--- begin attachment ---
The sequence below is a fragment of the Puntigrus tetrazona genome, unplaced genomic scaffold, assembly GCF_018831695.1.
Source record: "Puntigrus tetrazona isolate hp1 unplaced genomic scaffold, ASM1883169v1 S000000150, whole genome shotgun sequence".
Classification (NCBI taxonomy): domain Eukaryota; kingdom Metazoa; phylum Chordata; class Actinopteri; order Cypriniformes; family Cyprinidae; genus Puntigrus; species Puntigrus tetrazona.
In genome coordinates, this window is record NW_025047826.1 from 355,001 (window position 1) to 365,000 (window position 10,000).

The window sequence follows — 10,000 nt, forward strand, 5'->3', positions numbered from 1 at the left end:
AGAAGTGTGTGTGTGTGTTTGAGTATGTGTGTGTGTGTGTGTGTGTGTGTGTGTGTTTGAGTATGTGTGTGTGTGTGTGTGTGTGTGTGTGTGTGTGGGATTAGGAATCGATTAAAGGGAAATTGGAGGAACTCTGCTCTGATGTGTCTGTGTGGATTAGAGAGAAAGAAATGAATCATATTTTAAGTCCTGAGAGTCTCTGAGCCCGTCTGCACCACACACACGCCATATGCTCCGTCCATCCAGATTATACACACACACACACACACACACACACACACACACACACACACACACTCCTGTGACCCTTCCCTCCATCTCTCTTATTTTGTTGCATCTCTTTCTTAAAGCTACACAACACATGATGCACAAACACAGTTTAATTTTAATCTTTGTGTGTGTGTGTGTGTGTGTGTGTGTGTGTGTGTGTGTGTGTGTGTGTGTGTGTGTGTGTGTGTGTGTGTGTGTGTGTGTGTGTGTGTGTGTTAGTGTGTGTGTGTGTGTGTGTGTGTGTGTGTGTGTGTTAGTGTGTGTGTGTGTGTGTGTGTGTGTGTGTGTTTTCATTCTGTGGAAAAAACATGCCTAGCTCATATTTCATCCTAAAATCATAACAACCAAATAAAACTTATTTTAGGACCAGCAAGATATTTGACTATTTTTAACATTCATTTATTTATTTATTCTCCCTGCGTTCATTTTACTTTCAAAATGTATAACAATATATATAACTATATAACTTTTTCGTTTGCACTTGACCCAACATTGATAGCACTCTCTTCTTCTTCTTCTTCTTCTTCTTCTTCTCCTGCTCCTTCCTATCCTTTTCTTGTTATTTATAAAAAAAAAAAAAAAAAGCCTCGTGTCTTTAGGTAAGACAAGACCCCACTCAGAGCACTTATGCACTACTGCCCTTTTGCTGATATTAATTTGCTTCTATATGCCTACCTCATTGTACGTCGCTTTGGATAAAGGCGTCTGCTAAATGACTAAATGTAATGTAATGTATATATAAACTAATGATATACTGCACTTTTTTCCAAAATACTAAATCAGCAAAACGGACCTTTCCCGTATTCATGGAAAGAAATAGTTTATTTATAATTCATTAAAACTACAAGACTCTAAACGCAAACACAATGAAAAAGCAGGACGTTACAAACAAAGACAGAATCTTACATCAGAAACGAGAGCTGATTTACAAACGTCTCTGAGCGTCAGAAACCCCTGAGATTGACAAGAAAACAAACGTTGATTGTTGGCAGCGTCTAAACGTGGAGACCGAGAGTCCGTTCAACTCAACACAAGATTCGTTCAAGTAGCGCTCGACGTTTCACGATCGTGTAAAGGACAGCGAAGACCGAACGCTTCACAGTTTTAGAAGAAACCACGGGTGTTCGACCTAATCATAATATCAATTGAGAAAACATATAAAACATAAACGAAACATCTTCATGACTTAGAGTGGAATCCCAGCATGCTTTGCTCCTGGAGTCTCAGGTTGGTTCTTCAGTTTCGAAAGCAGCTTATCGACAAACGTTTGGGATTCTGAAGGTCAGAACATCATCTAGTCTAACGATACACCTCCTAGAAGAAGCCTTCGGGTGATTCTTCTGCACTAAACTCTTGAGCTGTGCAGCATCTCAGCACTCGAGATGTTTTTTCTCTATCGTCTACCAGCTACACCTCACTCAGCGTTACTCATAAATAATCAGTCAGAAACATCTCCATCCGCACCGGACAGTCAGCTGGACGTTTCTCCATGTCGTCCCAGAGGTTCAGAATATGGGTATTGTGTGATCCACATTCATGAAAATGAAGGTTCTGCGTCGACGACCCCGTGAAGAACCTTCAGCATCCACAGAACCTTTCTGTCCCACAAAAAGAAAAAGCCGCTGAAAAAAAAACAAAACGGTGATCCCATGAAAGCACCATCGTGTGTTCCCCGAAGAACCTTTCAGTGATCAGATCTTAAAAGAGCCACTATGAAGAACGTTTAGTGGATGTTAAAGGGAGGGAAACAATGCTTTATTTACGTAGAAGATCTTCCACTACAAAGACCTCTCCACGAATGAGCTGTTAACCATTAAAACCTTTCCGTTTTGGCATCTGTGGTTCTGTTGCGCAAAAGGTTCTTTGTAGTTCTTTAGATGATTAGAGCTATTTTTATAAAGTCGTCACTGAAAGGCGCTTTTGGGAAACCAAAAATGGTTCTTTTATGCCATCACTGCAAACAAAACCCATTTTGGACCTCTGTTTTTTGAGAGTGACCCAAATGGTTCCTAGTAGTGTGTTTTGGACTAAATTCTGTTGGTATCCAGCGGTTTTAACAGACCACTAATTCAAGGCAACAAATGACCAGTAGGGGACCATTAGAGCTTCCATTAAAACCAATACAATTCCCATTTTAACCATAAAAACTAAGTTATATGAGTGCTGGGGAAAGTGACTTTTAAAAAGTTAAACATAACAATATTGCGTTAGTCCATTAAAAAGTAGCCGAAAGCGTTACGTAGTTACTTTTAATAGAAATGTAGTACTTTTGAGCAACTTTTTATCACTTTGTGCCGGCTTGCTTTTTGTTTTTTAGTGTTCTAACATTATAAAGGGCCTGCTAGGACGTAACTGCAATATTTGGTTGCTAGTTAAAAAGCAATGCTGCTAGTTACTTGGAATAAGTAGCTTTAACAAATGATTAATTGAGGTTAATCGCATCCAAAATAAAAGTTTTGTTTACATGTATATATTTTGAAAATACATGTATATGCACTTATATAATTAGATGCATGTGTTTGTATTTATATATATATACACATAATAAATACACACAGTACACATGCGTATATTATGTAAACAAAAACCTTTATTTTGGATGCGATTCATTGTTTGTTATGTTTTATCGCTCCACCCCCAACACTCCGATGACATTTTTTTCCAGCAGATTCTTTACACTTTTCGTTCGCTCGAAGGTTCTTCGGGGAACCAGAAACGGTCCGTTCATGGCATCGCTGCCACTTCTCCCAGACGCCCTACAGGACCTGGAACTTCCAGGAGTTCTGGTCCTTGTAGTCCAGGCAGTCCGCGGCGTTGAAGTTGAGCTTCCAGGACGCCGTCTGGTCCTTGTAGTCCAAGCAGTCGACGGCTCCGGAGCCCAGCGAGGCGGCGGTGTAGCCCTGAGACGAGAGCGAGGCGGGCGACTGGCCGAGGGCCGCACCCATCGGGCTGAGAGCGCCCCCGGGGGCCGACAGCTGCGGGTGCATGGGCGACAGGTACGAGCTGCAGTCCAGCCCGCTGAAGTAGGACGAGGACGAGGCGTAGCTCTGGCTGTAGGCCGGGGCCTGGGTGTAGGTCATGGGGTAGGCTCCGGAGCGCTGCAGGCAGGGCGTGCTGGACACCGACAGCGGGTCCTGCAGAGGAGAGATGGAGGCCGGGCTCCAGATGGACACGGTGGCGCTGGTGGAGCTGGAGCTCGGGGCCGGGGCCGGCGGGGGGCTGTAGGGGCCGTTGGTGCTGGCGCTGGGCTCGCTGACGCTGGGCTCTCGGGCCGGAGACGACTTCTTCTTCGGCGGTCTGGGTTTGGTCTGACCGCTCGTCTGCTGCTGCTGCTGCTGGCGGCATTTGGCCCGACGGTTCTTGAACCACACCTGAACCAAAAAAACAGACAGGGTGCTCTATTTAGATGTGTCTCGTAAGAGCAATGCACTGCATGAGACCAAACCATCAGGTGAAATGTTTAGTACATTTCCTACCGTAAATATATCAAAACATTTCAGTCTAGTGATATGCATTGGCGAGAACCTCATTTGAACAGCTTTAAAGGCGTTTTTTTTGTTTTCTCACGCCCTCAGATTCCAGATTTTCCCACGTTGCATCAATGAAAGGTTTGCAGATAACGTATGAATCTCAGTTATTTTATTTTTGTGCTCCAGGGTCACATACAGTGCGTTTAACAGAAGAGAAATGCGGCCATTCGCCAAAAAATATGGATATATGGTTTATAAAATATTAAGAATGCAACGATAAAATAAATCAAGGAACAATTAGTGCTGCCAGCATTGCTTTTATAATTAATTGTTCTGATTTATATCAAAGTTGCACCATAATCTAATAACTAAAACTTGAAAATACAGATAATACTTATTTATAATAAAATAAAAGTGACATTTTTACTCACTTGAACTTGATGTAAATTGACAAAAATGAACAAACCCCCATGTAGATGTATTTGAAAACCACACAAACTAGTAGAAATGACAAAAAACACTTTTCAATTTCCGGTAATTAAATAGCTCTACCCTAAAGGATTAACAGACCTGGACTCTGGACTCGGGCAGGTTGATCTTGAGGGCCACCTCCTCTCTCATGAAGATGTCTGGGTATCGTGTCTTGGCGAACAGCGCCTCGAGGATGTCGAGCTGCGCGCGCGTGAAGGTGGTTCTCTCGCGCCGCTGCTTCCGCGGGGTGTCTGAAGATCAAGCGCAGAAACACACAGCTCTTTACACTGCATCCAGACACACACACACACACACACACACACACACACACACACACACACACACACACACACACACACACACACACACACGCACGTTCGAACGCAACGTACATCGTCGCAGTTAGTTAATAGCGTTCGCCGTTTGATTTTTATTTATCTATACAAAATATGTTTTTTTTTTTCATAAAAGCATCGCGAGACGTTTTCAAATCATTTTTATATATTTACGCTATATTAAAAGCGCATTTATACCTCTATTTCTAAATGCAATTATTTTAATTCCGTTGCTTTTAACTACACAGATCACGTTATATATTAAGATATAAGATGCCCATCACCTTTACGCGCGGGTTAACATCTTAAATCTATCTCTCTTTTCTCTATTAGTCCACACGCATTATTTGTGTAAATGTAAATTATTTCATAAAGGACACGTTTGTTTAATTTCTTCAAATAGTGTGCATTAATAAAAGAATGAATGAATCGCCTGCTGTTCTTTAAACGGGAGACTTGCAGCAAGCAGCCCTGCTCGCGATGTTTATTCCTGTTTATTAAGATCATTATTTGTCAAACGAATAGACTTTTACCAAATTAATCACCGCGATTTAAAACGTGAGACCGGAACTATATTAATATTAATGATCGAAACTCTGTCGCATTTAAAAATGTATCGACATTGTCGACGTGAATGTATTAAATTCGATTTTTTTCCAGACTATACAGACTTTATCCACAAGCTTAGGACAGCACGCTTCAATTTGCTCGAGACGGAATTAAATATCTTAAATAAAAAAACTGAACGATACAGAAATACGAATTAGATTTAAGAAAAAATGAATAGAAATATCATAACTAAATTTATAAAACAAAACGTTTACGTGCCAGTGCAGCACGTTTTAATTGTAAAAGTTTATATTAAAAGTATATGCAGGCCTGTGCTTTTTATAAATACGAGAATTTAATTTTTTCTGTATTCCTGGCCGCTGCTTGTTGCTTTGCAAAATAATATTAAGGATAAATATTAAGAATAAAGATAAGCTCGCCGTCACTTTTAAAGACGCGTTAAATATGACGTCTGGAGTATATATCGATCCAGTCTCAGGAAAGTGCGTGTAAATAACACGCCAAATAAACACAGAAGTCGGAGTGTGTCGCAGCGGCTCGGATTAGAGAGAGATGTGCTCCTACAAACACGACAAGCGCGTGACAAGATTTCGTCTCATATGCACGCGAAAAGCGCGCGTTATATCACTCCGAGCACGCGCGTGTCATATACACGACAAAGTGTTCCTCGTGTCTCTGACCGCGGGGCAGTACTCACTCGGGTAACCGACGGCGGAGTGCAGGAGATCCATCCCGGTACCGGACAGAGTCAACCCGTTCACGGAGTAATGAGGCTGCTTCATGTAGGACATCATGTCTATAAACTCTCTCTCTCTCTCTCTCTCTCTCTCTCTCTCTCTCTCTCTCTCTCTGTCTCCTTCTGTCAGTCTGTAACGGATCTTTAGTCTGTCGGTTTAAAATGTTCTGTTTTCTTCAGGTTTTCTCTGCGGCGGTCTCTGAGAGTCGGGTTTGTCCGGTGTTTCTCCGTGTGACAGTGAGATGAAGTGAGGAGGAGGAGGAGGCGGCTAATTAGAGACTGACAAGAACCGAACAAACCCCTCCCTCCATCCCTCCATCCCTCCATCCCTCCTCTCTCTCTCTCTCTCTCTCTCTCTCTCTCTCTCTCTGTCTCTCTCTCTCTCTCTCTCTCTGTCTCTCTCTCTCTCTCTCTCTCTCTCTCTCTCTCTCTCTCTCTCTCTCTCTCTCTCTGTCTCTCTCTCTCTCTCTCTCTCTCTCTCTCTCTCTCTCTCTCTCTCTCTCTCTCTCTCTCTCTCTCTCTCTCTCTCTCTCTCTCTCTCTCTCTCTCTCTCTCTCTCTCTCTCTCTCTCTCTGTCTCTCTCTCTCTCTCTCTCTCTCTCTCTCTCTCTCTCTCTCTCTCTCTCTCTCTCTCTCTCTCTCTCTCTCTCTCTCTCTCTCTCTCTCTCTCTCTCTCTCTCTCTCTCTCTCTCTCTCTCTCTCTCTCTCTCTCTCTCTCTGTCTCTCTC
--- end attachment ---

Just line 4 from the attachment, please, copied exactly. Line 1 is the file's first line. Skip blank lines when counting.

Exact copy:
In genome coordinates, this window is record NW_025047826.1 from 355,001 (window position 1) to 365,000 (window position 10,000).